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Found 10 records similar to CER Energy Information Access
The Service Fees Act (SFA) provides a modern legislative framework that enables cost-effective delivery of services and, through better reporting to Parliament, improves transparency and oversight. On August 28, 2019, the National Energy Board (NEB) became the CER as per the Canadian Energy Regulator Act (CER Act). This report covers both the CER, which has an explicit legislative exemption from the SFA, and its predecessor, which did not have an explicit exemption. In addition, pursuant to the Interpretation Act, the NEB Cost Recovery Regulations remain in effect for the CER until new cost recovery regulations are made under the CER Act.
On August 28, 2019, the National Energy Board (NEB) became the Canada Energy Regulator (CER), with the Coming into Force of Bill C-69 and the Canadian Energy Regulator Act (CERA). The organization is actively transitioning to the CER, supported by decades of experience regulating energy projects in the Canadian public interest as
well as a history of successfully implementing legislative changes.
This Fees Report details the organization’s fees for Fiscal Year 2018-19, prior to the Coming into Force of the CERA. For this reason the report refers to the NEB as the reporting organization for 2018-19.
This entry brings together more than 30-years of Canada’s energy import and export data updated on a quarterly basis. Energy import and export data for electricity, crude oil, natural gas, natural gas liquids and refined petroleum products is included. The data provided below is what is used in the visualization tool on the National Energy Board website. The source code for the visualization tool is also available.
These tables provide details of energy consumption and energy intensity for the Manufacturing sector as a whole, as well as for the seven most energy-consuming subsectors. They also compare energy sources used in the sector from 1995 to 2014.
These tables provide a statistical overview of Canada's sectoral energy markets. The data in these tables were taken from the Comprehensive Energy Use Database.
In April 2017, Natural Resources Canada launched Generation Energy, a six-month conversation on how Canada can ensure prosperity for Canadians while transitioning to a clean, affordable energy future. A forum, located on the Generation Energy website, was set up for Canadians to share their ideas, comment and vote on other ideas about their energy future.
This document includes all of the direct submissions received from generationenergy.ca and generationenergie.ca in the “Idea Forum” page. Personal identifiers have been stripped form the submissions, meanwhile, all submissions are given in the users’ choice of language and therefore may not be available in both official languages.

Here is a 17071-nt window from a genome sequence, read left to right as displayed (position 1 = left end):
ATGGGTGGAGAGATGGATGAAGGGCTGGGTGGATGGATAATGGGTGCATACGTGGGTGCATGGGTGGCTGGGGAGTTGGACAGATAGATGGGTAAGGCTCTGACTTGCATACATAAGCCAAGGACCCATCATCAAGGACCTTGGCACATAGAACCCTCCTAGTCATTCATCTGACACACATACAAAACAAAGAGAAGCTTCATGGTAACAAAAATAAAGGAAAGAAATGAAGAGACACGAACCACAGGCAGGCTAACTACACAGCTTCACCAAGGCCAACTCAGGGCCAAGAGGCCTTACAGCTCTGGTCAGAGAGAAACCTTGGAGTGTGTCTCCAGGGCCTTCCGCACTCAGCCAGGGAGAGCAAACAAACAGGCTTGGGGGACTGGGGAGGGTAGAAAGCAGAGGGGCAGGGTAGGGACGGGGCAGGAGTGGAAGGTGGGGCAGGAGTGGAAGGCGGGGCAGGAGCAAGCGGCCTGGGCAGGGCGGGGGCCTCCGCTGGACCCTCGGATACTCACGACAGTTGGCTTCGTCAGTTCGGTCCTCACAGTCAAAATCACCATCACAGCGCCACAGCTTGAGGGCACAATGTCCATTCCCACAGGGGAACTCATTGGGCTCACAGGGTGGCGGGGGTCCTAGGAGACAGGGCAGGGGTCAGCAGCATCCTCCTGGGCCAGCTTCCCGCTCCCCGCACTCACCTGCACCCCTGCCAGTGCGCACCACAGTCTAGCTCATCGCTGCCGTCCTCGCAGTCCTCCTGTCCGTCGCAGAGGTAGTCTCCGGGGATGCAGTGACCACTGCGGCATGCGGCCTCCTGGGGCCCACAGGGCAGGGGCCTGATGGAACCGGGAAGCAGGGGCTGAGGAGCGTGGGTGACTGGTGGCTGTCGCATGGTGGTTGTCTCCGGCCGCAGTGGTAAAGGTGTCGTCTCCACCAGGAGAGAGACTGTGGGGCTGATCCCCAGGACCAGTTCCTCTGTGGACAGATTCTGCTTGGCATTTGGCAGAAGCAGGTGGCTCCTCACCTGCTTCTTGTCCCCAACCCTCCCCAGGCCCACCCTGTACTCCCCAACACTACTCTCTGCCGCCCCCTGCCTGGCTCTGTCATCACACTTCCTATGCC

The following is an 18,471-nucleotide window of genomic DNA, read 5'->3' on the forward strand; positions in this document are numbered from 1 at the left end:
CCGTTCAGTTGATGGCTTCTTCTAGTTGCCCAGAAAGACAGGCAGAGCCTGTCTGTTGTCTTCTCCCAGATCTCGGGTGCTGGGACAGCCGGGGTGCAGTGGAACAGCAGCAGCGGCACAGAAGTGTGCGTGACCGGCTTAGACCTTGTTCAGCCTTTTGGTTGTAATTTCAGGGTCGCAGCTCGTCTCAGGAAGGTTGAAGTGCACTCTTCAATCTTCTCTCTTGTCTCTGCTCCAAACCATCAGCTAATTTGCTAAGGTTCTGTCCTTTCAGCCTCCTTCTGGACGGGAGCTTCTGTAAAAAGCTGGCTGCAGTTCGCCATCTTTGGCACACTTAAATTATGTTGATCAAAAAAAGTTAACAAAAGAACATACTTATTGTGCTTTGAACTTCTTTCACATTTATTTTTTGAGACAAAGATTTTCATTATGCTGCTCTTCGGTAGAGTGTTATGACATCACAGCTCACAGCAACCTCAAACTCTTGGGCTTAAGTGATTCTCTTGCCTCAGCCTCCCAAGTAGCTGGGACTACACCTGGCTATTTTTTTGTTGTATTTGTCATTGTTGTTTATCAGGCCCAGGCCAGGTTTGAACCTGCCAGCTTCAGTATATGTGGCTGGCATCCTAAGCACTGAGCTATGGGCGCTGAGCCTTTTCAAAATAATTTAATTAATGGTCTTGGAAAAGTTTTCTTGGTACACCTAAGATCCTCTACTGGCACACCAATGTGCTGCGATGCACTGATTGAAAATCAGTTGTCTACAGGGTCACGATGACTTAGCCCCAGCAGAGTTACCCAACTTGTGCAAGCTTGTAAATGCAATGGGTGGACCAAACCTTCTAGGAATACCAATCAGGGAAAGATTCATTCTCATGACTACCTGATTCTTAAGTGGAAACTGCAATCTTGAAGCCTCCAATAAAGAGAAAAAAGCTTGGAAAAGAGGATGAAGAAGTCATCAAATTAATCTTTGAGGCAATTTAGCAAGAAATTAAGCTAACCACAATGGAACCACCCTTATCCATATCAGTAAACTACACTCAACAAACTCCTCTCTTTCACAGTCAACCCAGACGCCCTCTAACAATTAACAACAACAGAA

Mapping Resources on energy infrastructure and potential implemented as part of the North American Cooperation on Energy Information (NACEI) between the Department of Energy of the United States of America, the Department of Natural Resources of Canada, and the Ministry of Energy of the United Mexican States. Natural Gas Processing Plants: Facilities designed to recover natural gas liquids from a stream of natural gas. These facilities control the quality of the natural gas to be marketed. Refineries: Facilities that separate and convert crude oil or other feedstock into liquid petroleum products, including upgraders and asphalt refineries.
Stations containing prime movers, electric generators, and auxiliary equipment for converting mechanical, chemical into electric energy with an installed capacity of 1 Megawatt or more generated from renewable energy, including biomass, hydroelectric, pumped-storage hydroelectric, geothermal, solar, and wind. Mapping Resources implemented as part of the North American Cooperation on Energy Information (NACEI) between the Department of Energy of the United States of America, the Department of Natural Resources of Canada, and the Ministry of Energy of the United Mexican States. The participating Agencies and Institutions shall not be held liable for improper or incorrect use of the data described and/or contained herein. These data and related graphics, if available, are not legal documents and are not intended to be used as such.
Energy Futures employs economic, and energy supply and demand models, to make projections based on a certain set of assumptions of what we know today about technology, energy and climate policies, human behaviour and the structure of the economy. The National Energy Board issues reports on Energy Futures as well as interactive visualizations.
The data provided below is what is used in the visualization tool on the National Energy Board website. The source code for the visualization tool is also available.
Energy statistics including well counts, oil and gas production and remaining gas reserves.